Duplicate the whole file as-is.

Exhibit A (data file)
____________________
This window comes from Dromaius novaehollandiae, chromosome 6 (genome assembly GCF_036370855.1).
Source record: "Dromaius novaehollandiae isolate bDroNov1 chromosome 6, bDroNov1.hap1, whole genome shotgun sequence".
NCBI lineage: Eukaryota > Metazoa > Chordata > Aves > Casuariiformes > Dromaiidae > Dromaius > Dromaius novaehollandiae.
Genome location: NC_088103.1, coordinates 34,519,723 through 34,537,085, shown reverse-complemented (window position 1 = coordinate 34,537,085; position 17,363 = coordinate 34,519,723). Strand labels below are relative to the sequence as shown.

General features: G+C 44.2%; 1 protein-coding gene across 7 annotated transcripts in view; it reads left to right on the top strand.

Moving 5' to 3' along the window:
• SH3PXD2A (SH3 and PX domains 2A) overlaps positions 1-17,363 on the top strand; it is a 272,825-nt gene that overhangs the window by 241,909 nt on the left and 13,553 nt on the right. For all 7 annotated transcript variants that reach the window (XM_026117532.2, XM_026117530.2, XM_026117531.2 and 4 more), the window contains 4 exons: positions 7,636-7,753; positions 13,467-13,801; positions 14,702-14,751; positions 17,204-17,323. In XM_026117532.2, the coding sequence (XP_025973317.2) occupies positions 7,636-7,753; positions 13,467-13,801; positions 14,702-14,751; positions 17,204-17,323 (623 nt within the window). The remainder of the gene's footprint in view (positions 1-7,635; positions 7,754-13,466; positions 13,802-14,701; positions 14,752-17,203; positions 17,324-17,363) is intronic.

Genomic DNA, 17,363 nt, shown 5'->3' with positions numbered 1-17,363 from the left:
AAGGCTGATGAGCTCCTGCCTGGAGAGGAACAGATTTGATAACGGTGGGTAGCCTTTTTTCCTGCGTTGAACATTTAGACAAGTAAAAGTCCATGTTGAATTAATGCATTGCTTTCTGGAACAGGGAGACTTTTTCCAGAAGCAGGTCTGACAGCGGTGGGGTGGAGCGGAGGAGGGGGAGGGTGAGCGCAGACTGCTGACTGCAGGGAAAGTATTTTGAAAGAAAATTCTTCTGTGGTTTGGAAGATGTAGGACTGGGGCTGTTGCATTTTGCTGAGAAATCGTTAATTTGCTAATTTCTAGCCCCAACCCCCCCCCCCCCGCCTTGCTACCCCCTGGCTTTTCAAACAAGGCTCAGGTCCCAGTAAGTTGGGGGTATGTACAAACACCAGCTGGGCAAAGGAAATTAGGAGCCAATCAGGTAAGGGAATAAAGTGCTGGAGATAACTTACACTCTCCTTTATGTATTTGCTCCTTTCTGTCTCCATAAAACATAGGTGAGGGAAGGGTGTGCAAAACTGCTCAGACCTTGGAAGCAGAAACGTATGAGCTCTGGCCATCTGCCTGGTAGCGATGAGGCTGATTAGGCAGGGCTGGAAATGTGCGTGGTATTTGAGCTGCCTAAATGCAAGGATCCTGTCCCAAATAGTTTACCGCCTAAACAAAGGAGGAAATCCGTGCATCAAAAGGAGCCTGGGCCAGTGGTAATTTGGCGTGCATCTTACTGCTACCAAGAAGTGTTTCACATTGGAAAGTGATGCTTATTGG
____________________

This window comes from Dromaius novaehollandiae, chromosome 6 (genome assembly GCF_036370855.1).
Source record: "Dromaius novaehollandiae isolate bDroNov1 chromosome 6, bDroNov1.hap1, whole genome shotgun sequence".
NCBI lineage: Eukaryota > Metazoa > Chordata > Aves > Casuariiformes > Dromaiidae > Dromaius > Dromaius novaehollandiae.
Genome location: NC_088103.1, coordinates 34,519,723 through 34,537,085, shown reverse-complemented (window position 1 = coordinate 34,537,085; position 17,363 = coordinate 34,519,723). Strand labels below are relative to the sequence as shown.

General features: G+C 44.2%; 1 protein-coding gene across 7 annotated transcripts in view; it reads left to right on the top strand.

Moving 5' to 3' along the window:
• SH3PXD2A (SH3 and PX domains 2A) overlaps positions 1-17,363 on the top strand; it is a 272,825-nt gene that overhangs the window by 241,909 nt on the left and 13,553 nt on the right. For all 7 annotated transcript variants that reach the window (XM_026117532.2, XM_026117530.2, XM_026117531.2 and 4 more), the window contains 4 exons: positions 7,636-7,753; positions 13,467-13,801; positions 14,702-14,751; positions 17,204-17,323. In XM_026117532.2, the coding sequence (XP_025973317.2) occupies positions 7,636-7,753; positions 13,467-13,801; positions 14,702-14,751; positions 17,204-17,323 (623 nt within the window). The remainder of the gene's footprint in view (positions 1-7,635; positions 7,754-13,466; positions 13,802-14,701; positions 14,752-17,203; positions 17,324-17,363) is intronic.

Genomic DNA, 17,363 nt, shown 5'->3' with positions numbered 1-17,363 from the left:
AAGGCTGATGAGCTCCTGCCTGGAGAGGAACAGATTTGATAACGGTGGGTAGCCTTTTTTCCTGCGTTGAACATTTAGACAAGTAAAAGTCCATGTTGAATTAATGCATTGCTTTCTGGAACAGGGAGACTTTTTCCAGAAGCAGGTCTGACAGCGGTGGGGTGGAGCGGAGGAGGGGGAGGGTGAGCGCAGACTGCTGACTGCAGGGAAAGTATTTTGAAAGAAAATTCTTCTGTGGTTTGGAAGATGTAGGACTGGGGCTGTTGCATTTTGCTGAGAAATCGTTAATTTGCTAATTTCTAGCCCCAACCCCCCCCCCCCCGCCTTGCTACCCCCTGGCTTTTCAAACAAGGCTCAGGTCCCAGTAAGTTGGGGGTATGTACAAACACCAGCTGGGCAAAGGAAATTAGGAGCCAATCAGGTAAGGGAATAAAGTGCTGGAGATAACTTACACTCTCCTTTATGTATTTGCTCCTTTCTGTCTCCATAAAACATAGGTGAGGGAAGGGTGTGCAAAACTGCTCAGACCTTGGAAGCAGAAACGTATGAGCTCTGGCCATCTGCCTGGTAGCGATGAGGCTGATTAGGCAGGGCTGGAAATGTGCGTGGTATTTGAGCTGCCTAAATGCAAGGATCCTGTCCCAAATAGTTTACCGCCTAAACAAAGGAGGAAATCCGTGCATCAAAAGGAGCCTGGGCCAGTGGTAATTTGGCGTGCATCTTACTGCTACCAAGAAGTGTTTCACATTGGAAAGTGATGCTTATTGG